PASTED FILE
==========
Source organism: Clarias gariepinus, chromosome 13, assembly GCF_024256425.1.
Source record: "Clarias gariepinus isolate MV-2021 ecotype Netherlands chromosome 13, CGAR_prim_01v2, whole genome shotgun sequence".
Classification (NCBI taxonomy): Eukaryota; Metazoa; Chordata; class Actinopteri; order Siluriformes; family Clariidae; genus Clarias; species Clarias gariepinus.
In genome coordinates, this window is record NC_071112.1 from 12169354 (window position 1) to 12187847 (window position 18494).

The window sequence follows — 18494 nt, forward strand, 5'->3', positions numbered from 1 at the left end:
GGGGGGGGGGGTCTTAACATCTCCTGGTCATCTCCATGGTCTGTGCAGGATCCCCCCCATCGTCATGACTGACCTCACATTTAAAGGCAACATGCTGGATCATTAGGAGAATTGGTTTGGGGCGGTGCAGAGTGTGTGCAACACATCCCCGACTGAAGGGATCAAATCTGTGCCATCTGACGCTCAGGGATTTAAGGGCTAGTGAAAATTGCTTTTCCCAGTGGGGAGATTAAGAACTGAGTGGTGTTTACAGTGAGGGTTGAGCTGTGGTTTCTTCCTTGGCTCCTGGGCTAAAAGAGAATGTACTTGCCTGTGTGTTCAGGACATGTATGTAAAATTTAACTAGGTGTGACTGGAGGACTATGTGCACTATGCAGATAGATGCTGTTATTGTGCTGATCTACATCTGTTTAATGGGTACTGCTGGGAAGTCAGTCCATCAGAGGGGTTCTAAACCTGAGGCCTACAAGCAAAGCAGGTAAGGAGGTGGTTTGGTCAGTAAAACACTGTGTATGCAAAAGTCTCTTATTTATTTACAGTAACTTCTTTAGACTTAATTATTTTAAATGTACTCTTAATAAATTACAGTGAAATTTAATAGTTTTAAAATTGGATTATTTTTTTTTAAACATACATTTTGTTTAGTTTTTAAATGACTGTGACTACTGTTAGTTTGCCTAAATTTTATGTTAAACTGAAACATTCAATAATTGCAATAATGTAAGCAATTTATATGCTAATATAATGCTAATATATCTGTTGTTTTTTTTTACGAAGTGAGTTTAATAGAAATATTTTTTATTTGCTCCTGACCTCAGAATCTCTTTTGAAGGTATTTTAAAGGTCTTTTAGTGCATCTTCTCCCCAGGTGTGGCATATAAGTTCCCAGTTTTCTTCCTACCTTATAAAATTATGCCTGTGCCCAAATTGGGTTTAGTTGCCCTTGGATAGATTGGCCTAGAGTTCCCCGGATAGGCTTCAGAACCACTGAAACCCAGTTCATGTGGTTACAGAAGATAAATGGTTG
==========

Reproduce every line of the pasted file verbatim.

Source organism: Clarias gariepinus, chromosome 13, assembly GCF_024256425.1.
Source record: "Clarias gariepinus isolate MV-2021 ecotype Netherlands chromosome 13, CGAR_prim_01v2, whole genome shotgun sequence".
Classification (NCBI taxonomy): Eukaryota; Metazoa; Chordata; class Actinopteri; order Siluriformes; family Clariidae; genus Clarias; species Clarias gariepinus.
In genome coordinates, this window is record NC_071112.1 from 12169354 (window position 1) to 12187847 (window position 18494).

The window sequence follows — 18494 nt, forward strand, 5'->3', positions numbered from 1 at the left end:
GGGGGGGGGGGTCTTAACATCTCCTGGTCATCTCCATGGTCTGTGCAGGATCCCCCCCATCGTCATGACTGACCTCACATTTAAAGGCAACATGCTGGATCATTAGGAGAATTGGTTTGGGGCGGTGCAGAGTGTGTGCAACACATCCCCGACTGAAGGGATCAAATCTGTGCCATCTGACGCTCAGGGATTTAAGGGCTAGTGAAAATTGCTTTTCCCAGTGGGGAGATTAAGAACTGAGTGGTGTTTACAGTGAGGGTTGAGCTGTGGTTTCTTCCTTGGCTCCTGGGCTAAAAGAGAATGTACTTGCCTGTGTGTTCAGGACATGTATGTAAAATTTAACTAGGTGTGACTGGAGGACTATGTGCACTATGCAGATAGATGCTGTTATTGTGCTGATCTACATCTGTTTAATGGGTACTGCTGGGAAGTCAGTCCATCAGAGGGGTTCTAAACCTGAGGCCTACAAGCAAAGCAGGTAAGGAGGTGGTTTGGTCAGTAAAACACTGTGTATGCAAAAGTCTCTTATTTATTTACAGTAACTTCTTTAGACTTAATTATTTTAAATGTACTCTTAATAAATTACAGTGAAATTTAATAGTTTTAAAATTGGATTATTTTTTTTTAAACATACATTTTGTTTAGTTTTTAAATGACTGTGACTACTGTTAGTTTGCCTAAATTTTATGTTAAACTGAAACATTCAATAATTGCAATAATGTAAGCAATTTATATGCTAATATAATGCTAATATATCTGTTGTTTTTTTTTACGAAGTGAGTTTAATAGAAATATTTTTTATTTGCTCCTGACCTCAGAATCTCTTTTGAAGGTATTTTAAAGGTCTTTTAGTGCATCTTCTCCCCAGGTGTGGCATATAAGTTCCCAGTTTTCTTCCTACCTTATAAAATTATGCCTGTGCCCAAATTGGGTTTAGTTGCCCTTGGATAGATTGGCCTAGAGTTCCCCGGATAGGCTTCAGAACCACTGAAACCCAGTTCATGTGGTTACAGAAGATAAATGGTTG